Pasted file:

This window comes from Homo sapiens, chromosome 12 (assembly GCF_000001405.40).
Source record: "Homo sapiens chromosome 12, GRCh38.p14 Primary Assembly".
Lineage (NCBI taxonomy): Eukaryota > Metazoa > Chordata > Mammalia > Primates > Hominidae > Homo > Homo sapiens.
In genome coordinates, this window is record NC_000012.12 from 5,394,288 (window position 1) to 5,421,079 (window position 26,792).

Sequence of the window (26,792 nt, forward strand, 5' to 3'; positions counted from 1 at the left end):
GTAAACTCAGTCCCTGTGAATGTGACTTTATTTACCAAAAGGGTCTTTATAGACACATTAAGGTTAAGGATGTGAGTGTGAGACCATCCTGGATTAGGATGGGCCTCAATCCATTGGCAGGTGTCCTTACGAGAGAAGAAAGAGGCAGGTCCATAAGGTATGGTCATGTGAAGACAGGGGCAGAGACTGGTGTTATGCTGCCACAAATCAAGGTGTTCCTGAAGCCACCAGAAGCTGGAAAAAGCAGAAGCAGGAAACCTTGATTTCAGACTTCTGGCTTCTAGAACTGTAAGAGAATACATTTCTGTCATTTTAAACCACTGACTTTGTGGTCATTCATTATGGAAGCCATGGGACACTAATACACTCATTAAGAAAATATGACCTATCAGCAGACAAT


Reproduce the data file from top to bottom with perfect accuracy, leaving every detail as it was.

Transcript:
This window comes from Homo sapiens, chromosome 12 (assembly GCF_000001405.40).
Source record: "Homo sapiens chromosome 12, GRCh38.p14 Primary Assembly".
Lineage (NCBI taxonomy): Eukaryota > Metazoa > Chordata > Mammalia > Primates > Hominidae > Homo > Homo sapiens.
In genome coordinates, this window is record NC_000012.12 from 5,394,288 (window position 1) to 5,421,079 (window position 26,792).

Sequence of the window (26,792 nt, forward strand, 5' to 3'; positions counted from 1 at the left end):
GTAAACTCAGTCCCTGTGAATGTGACTTTATTTACCAAAAGGGTCTTTATAGACACATTAAGGTTAAGGATGTGAGTGTGAGACCATCCTGGATTAGGATGGGCCTCAATCCATTGGCAGGTGTCCTTACGAGAGAAGAAAGAGGCAGGTCCATAAGGTATGGTCATGTGAAGACAGGGGCAGAGACTGGTGTTATGCTGCCACAAATCAAGGTGTTCCTGAAGCCACCAGAAGCTGGAAAAAGCAGAAGCAGGAAACCTTGATTTCAGACTTCTGGCTTCTAGAACTGTAAGAGAATACATTTCTGTCATTTTAAACCACTGACTTTGTGGTCATTCATTATGGAAGCCATGGGACACTAATACACTCATTAAGAAAATATGACCTATCAGCAGACAAT